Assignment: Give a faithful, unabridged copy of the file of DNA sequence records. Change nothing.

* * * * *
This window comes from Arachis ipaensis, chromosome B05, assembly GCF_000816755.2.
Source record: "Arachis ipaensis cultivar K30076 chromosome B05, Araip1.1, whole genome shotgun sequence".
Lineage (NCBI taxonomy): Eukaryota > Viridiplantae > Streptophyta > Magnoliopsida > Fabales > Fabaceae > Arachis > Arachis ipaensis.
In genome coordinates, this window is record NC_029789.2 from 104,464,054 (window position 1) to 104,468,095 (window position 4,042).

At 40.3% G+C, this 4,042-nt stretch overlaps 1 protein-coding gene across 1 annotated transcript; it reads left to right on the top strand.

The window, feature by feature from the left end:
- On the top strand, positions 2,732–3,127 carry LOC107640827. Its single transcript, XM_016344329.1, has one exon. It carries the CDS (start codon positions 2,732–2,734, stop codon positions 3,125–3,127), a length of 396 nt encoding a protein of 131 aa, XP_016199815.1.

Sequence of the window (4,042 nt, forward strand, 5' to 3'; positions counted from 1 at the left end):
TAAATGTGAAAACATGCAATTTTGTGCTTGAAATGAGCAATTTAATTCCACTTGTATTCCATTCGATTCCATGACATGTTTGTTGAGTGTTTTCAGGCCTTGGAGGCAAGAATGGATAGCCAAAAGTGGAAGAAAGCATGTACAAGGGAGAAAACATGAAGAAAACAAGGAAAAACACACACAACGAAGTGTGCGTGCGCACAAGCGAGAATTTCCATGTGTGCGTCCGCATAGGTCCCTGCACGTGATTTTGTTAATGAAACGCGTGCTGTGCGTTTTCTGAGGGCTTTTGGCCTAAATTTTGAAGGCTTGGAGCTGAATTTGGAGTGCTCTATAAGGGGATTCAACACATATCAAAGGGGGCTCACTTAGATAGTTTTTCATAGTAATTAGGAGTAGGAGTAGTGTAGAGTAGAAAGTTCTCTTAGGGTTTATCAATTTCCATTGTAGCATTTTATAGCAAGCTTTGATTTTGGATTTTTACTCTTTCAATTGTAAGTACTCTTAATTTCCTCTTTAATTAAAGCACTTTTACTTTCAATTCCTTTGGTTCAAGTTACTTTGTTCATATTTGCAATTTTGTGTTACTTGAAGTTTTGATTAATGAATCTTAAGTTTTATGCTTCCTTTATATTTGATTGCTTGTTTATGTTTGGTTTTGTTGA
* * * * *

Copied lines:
This window comes from Arachis ipaensis, chromosome B05, assembly GCF_000816755.2.
Source record: "Arachis ipaensis cultivar K30076 chromosome B05, Araip1.1, whole genome shotgun sequence".
Lineage (NCBI taxonomy): Eukaryota > Viridiplantae > Streptophyta > Magnoliopsida > Fabales > Fabaceae > Arachis > Arachis ipaensis.
In genome coordinates, this window is record NC_029789.2 from 104,464,054 (window position 1) to 104,468,095 (window position 4,042).

At 40.3% G+C, this 4,042-nt stretch overlaps 1 protein-coding gene across 1 annotated transcript; it reads left to right on the top strand.

The window, feature by feature from the left end:
- On the top strand, positions 2,732–3,127 carry LOC107640827. Its single transcript, XM_016344329.1, has one exon. It carries the CDS (start codon positions 2,732–2,734, stop codon positions 3,125–3,127), a length of 396 nt encoding a protein of 131 aa, XP_016199815.1.

Sequence of the window (4,042 nt, forward strand, 5' to 3'; positions counted from 1 at the left end):
TAAATGTGAAAACATGCAATTTTGTGCTTGAAATGAGCAATTTAATTCCACTTGTATTCCATTCGATTCCATGACATGTTTGTTGAGTGTTTTCAGGCCTTGGAGGCAAGAATGGATAGCCAAAAGTGGAAGAAAGCATGTACAAGGGAGAAAACATGAAGAAAACAAGGAAAAACACACACAACGAAGTGTGCGTGCGCACAAGCGAGAATTTCCATGTGTGCGTCCGCATAGGTCCCTGCACGTGATTTTGTTAATGAAACGCGTGCTGTGCGTTTTCTGAGGGCTTTTGGCCTAAATTTTGAAGGCTTGGAGCTGAATTTGGAGTGCTCTATAAGGGGATTCAACACATATCAAAGGGGGCTCACTTAGATAGTTTTTCATAGTAATTAGGAGTAGGAGTAGTGTAGAGTAGAAAGTTCTCTTAGGGTTTATCAATTTCCATTGTAGCATTTTATAGCAAGCTTTGATTTTGGATTTTTACTCTTTCAATTGTAAGTACTCTTAATTTCCTCTTTAATTAAAGCACTTTTACTTTCAATTCCTTTGGTTCAAGTTACTTTGTTCATATTTGCAATTTTGTGTTACTTGAAGTTTTGATTAATGAATCTTAAGTTTTATGCTTCCTTTATATTTGATTGCTTGTTTATGTTTGGTTTTGTTGA